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Old 11-07-2016, 01:46 PM   #2281 (permalink)
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Flying Wombat

Flying Wombat From this article 1938 Packard Wins Class At Concours, Immediately Rolls Into Pond

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Old 11-07-2016, 02:32 PM   #2282 (permalink)
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On the Phantom Corsair:

Rust Heinz, who was trying to get his new design firm off the ground with that car (which included a full aero belly pan, among other nice aero bits) died thusly during the time when he was still trying to sell his firm's ideas:

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During a visit to his family in Pittsburgh, Heinz decided to go to a dance with friends. On the way home in an open Buick, the driverís hat flew off. To retrieve it, the Buick driver made a U-turn and was immediately hit broadside by a passing car. Rust Heinz died the next morning, July 23, 1939, of complications due to a skull fracture. He was 25 years old.
That and more great info from here:
http://www.deansgarage.com/2010/1938-phantom-corsair/

So at 22, he designed a beautiful car with some solid aerodynamics that flew in the face of current design philosophy. Then died 3 years later trying to sell the idea. I wonder what would have happened if he hadn't been killed. Maybe detroit could have been dragged kicking and screaming in the direction of real, not faux, streamlining?

Sam

EDIT: Edited wording to satisfy pedantry

Last edited by samwichse; 11-13-2016 at 04:54 PM..
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Old 11-08-2016, 08:45 AM   #2283 (permalink)
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The last two posts were awesome - thanks guys.
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Old 11-08-2016, 07:21 PM   #2284 (permalink)
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Quote:
Then died 3 years later trying to sell the idea.
More like on the way home from a dance hall. His death ended the possibility of ketchup trucks as cool as the 1930s Art Deco beer trucks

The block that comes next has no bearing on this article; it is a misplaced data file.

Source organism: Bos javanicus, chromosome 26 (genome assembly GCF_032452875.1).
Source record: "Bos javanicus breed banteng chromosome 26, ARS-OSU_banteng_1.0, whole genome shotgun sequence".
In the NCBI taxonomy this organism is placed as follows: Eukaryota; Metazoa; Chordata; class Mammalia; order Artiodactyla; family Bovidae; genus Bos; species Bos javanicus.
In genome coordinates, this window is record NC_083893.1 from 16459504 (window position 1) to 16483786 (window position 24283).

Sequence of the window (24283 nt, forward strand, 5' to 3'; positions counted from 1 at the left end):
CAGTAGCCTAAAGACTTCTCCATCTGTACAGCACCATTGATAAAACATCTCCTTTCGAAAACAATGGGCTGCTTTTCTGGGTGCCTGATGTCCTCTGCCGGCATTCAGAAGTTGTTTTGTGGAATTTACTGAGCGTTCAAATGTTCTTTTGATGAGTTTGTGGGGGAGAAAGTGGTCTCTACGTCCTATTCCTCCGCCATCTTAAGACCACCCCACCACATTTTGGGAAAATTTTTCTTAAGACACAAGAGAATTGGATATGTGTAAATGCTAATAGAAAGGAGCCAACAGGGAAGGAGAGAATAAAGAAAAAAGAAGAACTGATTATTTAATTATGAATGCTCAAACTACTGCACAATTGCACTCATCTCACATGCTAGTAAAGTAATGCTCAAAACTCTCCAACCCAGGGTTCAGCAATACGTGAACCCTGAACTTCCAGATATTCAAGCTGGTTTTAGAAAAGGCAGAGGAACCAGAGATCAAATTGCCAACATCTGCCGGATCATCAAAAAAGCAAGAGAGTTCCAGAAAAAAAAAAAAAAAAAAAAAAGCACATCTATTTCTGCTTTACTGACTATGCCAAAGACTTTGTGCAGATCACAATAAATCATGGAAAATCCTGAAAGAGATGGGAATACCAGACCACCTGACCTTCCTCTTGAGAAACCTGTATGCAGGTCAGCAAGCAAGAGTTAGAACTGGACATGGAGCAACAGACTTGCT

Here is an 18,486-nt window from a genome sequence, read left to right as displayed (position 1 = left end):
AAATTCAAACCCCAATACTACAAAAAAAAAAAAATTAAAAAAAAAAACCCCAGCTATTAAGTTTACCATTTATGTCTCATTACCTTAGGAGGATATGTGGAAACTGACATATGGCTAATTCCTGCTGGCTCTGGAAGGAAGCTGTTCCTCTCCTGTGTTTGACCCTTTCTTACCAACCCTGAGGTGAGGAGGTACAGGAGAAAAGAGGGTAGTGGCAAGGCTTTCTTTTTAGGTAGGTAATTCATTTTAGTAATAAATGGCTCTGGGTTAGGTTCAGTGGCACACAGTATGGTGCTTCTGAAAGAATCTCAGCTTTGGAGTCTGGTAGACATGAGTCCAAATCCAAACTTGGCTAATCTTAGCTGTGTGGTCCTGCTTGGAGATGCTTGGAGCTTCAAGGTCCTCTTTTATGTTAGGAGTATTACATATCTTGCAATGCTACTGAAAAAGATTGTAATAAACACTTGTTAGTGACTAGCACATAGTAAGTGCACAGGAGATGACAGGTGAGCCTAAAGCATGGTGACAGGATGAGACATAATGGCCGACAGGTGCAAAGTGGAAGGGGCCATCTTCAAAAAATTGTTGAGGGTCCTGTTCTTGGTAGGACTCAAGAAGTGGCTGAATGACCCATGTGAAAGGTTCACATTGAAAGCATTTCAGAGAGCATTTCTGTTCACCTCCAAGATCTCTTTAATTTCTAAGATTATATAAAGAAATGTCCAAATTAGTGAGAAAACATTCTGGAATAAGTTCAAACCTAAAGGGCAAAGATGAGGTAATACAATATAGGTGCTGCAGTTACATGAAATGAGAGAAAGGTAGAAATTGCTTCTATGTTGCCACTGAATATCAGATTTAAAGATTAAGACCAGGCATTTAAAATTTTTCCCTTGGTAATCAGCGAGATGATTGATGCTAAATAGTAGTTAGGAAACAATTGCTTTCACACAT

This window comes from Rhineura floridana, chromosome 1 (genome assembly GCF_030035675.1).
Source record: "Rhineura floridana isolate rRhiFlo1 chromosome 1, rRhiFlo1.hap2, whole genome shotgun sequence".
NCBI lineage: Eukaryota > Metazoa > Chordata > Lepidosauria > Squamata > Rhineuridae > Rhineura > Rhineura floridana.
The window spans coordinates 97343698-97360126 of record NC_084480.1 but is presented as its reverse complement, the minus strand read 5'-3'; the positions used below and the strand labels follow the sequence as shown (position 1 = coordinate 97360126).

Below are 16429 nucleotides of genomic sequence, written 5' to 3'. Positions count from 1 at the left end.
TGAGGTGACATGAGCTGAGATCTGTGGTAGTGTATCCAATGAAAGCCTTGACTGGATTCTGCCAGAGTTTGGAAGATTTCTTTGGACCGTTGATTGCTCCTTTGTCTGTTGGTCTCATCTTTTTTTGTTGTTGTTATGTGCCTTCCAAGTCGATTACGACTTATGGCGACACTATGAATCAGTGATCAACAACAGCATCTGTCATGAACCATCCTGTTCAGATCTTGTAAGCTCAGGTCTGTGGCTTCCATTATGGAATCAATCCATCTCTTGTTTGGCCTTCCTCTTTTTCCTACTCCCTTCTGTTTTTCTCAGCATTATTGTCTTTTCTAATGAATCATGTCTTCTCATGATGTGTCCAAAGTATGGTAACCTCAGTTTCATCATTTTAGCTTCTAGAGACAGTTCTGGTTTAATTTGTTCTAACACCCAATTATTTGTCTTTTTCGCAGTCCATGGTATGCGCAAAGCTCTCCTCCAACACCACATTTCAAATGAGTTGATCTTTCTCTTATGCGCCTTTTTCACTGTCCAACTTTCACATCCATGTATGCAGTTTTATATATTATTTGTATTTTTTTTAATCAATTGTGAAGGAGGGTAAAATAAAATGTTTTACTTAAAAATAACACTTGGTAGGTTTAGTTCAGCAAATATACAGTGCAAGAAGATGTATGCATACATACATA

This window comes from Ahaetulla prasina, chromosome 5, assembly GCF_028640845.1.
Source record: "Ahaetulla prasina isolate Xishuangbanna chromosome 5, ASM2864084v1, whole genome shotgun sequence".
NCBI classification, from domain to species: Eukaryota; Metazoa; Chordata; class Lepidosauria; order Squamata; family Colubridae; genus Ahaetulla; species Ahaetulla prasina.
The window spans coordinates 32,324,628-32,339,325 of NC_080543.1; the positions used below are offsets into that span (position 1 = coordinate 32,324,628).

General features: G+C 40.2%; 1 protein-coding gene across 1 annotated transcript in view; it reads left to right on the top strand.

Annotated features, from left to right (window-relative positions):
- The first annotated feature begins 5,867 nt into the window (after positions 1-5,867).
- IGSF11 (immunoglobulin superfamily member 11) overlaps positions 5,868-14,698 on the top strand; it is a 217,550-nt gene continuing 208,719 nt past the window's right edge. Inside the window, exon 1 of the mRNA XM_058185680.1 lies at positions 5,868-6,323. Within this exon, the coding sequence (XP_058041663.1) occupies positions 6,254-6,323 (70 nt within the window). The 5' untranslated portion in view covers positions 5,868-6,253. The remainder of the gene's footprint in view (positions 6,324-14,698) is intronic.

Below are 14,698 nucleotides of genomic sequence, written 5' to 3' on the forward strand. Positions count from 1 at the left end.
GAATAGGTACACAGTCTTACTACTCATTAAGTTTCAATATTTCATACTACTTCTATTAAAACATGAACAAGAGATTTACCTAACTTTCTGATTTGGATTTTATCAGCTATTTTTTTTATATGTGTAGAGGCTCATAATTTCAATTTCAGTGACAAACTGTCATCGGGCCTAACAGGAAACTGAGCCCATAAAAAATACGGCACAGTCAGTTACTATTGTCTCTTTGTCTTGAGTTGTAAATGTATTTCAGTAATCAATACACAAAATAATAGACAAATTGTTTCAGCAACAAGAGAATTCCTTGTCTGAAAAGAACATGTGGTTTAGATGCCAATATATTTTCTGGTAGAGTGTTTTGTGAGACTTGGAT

https://blog.hemmings.com/index.php/2009/04/20/heinz-comet-what-would-have-been-the-most-famous-ketchup-truck-around/
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Old 11-08-2016, 09:38 PM   #2285 (permalink)
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Uncharted territory back then. (1947)

Looks slippery, but heavy.

Oh, and I don't think the wheels were big enough...

Lol...


*Edit* Curb weight over 3 tonnes.





With sound.





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Old 11-10-2016, 10:44 AM   #2286 (permalink)
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Old 11-13-2016, 04:46 PM   #2287 (permalink)
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Aerodynamic car??? It doesn't have the fineness ratio of the kayak on the roof. The trailer would be better with a center spine frame, like a Westfalia or old Silver Streak.

Remember the Porsche Type 64 replica someone was making? These guys decided to make the original Tucker 1/4th scale model:


https://www.wired.com/2014/10/tucker-post-war/

The aluminum panels Cleclo'd to an eggcrate buck is about 75% done. It will have an aircooled Porsche six. My first car was like the 4-door 6-pasenger notchback version of this.

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Old 11-14-2016, 12:09 PM   #2288 (permalink)
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Raymond Loewy's "bullet-nosed" (front OR rear drive?) post-WWII Studebaker!

My parents bought a "made-in-Canada" 1951 6cylinder, 4-door model, while in Panama.

Last edited by gone-ot; 11-15-2016 at 12:31 PM..
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Old 11-14-2016, 01:46 PM   #2289 (permalink)
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They put the bullet on the nose so people could tell which way it was going. The 1948 Studebaker was the 'which end is the front' car. Loewy may have drawn rear-engined variants but Porsche's design for Studebaker, the Type 542, was front-engined. But he delivered air-cooled and water-cooled variants. https://blog.hemmings.com/index.php/...er-by-porsche/


There was also a design for a small rear-engined car that never got farther than dropping a Porsche flat-four with bus reduction gearboxes in the back of a 1959 Lark.


http://www.studegarage.com/porsche.htm
It was supposed to get a Curtis-Wright Wankel engine.

Old Tele man -- It cost me $100. I'd passed on a 1954 Hudson Hornet business coupe.
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Old 11-14-2016, 01:50 PM   #2290 (permalink)
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If I squint I can see some Type III DNA there.

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